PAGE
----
City mulls anti-runaway penalty
Santa Monica to vote on film subsidy measure
By DAVE MCNARY
Daily Variety May 8, 2002
The city of Santa Monica will consider passing a resolution in support of the controversial move to impose penalties on producers who accept Canadian subsidies.
The measure has been placed on the agenda for Tuesday's City Council meeting by Mayor Pro Tem Kevin McKeown in order to express concern over the impact of runaway production on Santa Monica, a suburb that's home to a wide array of Hollywood employees. The Film & Television Action Committee plans to seek similar action from other municipalities.
The resolution asks the council to adopt a resolution supporting Santa Monica film and television workers and businesses "whose livelihoods are being siphoned off to Canada by unfair subsidy practices." It also asks for federal trade remedies and relief.
"I'm a 30-year entertainment union member and know what film and TV workers mean to Santa Monica," McKeown said. "If their jobs go north, our economy goes south."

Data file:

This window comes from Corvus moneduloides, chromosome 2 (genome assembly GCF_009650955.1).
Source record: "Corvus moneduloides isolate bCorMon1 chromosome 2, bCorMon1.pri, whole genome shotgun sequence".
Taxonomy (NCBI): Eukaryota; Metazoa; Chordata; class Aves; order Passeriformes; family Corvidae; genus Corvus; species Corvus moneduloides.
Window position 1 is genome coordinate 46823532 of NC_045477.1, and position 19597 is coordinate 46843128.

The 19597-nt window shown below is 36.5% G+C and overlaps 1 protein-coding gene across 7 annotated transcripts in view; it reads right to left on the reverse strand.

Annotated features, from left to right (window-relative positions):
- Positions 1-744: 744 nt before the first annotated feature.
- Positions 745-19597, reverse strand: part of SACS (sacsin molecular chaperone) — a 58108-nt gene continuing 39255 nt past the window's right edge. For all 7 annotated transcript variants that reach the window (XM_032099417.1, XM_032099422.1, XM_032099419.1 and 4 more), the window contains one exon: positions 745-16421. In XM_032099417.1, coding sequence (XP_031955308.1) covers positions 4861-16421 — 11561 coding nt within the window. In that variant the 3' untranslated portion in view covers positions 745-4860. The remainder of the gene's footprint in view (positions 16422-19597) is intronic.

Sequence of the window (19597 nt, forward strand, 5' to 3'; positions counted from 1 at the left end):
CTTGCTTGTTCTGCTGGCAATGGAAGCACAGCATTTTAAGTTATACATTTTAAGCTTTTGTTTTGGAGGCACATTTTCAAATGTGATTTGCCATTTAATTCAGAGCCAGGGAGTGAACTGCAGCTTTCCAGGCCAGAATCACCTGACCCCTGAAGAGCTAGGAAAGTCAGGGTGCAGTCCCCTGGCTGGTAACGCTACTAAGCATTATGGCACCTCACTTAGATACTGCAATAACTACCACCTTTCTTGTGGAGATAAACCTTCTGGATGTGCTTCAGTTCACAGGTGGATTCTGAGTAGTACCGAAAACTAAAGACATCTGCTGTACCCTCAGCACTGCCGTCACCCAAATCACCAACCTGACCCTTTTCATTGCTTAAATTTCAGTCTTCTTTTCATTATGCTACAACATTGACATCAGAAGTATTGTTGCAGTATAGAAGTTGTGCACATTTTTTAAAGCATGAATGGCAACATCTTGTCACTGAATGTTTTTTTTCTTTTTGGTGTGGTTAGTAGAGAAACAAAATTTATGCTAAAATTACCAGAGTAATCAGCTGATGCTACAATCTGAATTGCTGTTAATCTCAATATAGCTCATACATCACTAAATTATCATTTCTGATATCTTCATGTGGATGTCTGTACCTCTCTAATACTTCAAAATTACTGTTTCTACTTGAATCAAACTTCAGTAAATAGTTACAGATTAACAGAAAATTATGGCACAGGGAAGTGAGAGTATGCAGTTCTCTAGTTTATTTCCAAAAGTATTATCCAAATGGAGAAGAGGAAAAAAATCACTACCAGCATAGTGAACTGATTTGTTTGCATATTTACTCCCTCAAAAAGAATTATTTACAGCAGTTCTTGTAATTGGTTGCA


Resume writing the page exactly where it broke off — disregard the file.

The initiative -- backed by SAG's national board and 12,000 petition signers as a means of stopping runaway production -- was delayed four months ago after FTAC withdrew the document in order to provide detailed info about the entertainment industry. FTAC still plans to refile the petition.
Key Hollywood unions have split on the issue, with leaders of the Directors Guild of America, IATSE and AFTRA opposing it on grounds that the initiative is counterproductive and hurts efforts to pass wage-based tax credit legislation.
The petition seeks a federal investigation by the Dept. of Commerce and the Intl. Trade Commission into the legality of Canadian subsidies. Should the feds find in favor of the petition, producers could be required to pay tariffs equal to the subsidy as a condition of releasing the film or TV show in the U.S. -- a step opponents say could lead to a trade war.
In another development, Texas-based IATSE Studio Mechanics Local 484 announced it had officially endorsed the FTAC campaign. The local reps about
500 craft workers.